Drawing from African, European, and native influences, the original moves were meant to dramatize the relationship between a prostitute and her pimp.
In the words of its poet laureate Discépolo, the ‘tango is a sad thought you can dance to'.
If there’s one thing Buenos Aires isn’t short of it’s tango shows. From big tourist shows to lonely musicians in the old quarters.
You can practically smell tango in the air of San Telmo. Here there are a great variety of Tango Houses where you can enjoy a sample of the most authentic Argentine artistic expression. This typical old Buenos Aires neighborhood, full of history, still lifes and cobbled streets, is an ideal place to walk around while discovering the porteño past.
Caminito is the most famous pedestrian street in Buenos Aires. It is one of the most popular tourist attractions in the city due to its colorful houses and its deep historical and cultural significance.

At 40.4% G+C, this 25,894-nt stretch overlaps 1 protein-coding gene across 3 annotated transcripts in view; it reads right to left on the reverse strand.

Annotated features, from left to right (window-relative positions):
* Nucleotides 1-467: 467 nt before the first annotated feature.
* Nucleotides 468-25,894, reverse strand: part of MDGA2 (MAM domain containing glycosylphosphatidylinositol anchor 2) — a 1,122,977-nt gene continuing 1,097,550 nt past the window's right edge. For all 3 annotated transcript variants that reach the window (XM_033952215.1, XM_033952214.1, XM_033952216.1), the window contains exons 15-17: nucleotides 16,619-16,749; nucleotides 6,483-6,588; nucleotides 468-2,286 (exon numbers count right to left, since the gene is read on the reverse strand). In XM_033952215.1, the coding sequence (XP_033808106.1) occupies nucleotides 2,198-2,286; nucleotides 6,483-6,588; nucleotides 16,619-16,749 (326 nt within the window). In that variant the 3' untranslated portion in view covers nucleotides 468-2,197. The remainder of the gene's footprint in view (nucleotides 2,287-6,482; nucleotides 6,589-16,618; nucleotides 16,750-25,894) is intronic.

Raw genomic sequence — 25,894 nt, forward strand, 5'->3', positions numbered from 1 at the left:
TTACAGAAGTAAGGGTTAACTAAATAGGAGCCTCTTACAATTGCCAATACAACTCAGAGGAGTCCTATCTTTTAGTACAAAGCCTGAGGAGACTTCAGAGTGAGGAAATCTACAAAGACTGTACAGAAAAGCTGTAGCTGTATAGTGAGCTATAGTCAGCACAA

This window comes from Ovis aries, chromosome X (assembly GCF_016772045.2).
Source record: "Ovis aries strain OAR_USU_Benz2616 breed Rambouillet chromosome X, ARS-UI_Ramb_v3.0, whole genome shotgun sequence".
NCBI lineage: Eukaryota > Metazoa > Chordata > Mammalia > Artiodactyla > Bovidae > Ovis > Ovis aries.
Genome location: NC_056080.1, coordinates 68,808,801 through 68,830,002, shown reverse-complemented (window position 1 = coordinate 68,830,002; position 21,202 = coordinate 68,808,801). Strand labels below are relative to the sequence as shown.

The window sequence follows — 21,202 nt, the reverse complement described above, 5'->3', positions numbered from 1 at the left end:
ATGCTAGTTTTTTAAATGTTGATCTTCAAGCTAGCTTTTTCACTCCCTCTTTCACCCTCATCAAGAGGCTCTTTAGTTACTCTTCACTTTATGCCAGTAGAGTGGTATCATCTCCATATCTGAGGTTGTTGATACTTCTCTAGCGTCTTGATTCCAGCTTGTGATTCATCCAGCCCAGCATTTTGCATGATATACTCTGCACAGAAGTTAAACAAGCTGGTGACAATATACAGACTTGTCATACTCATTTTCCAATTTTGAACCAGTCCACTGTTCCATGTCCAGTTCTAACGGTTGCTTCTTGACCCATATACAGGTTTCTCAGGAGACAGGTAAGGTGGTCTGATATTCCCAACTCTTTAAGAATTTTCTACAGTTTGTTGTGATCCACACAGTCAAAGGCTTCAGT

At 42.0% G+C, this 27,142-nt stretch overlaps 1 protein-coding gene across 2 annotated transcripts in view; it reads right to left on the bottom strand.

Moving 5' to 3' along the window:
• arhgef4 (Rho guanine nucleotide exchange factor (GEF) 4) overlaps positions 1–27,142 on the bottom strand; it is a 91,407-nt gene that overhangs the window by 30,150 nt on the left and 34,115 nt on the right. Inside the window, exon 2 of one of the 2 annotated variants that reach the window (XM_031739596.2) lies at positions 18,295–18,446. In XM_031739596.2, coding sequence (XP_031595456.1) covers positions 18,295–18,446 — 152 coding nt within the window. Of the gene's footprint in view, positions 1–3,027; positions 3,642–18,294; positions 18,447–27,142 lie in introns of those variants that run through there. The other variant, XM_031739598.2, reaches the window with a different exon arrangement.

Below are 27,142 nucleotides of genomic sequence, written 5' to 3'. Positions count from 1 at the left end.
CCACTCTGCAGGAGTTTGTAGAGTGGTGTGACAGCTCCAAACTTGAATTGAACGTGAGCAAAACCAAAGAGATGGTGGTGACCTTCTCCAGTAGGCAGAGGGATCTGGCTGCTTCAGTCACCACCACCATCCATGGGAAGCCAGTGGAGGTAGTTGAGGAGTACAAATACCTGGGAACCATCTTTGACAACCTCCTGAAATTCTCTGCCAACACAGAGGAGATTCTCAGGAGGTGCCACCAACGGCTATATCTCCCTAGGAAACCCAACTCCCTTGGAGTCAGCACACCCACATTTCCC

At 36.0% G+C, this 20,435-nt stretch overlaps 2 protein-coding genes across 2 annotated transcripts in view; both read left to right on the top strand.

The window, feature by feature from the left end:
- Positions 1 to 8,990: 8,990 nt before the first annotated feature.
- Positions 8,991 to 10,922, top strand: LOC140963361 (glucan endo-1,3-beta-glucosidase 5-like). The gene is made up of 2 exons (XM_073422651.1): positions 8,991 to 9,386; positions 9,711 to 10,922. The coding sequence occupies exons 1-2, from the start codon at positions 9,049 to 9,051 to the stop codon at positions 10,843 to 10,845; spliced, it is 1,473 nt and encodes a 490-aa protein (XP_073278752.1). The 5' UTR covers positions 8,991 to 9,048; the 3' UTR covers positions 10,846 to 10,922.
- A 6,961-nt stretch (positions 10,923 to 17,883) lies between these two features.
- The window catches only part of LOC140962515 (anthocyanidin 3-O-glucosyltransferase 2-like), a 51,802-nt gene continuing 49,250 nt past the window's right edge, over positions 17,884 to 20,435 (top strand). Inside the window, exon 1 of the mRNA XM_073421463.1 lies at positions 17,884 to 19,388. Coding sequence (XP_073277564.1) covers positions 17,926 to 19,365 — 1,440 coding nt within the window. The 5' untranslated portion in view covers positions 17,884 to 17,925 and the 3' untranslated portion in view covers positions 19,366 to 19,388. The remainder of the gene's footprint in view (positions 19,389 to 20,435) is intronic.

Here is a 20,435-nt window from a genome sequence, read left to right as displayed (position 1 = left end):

La Boca's most famous street and 'open-air' museum is a magnet for visitor. The figures of Juan and Eva Perón, Che Guevara, Pepa s Frantou and soccer legend Diego Maradona, who wave down from balconies. Yes, it is a tourist trap, but don't let that put you off. It is part of the City anyway.
Caminito and the neighborhood La Boca in general used to be a center of residence for Genoese immigrants.
The houses here represent the neighborhood's typical tenement shacks, covered in corrugated zinc and originally brushed with leftover paint that Genoese port workers got from the ships.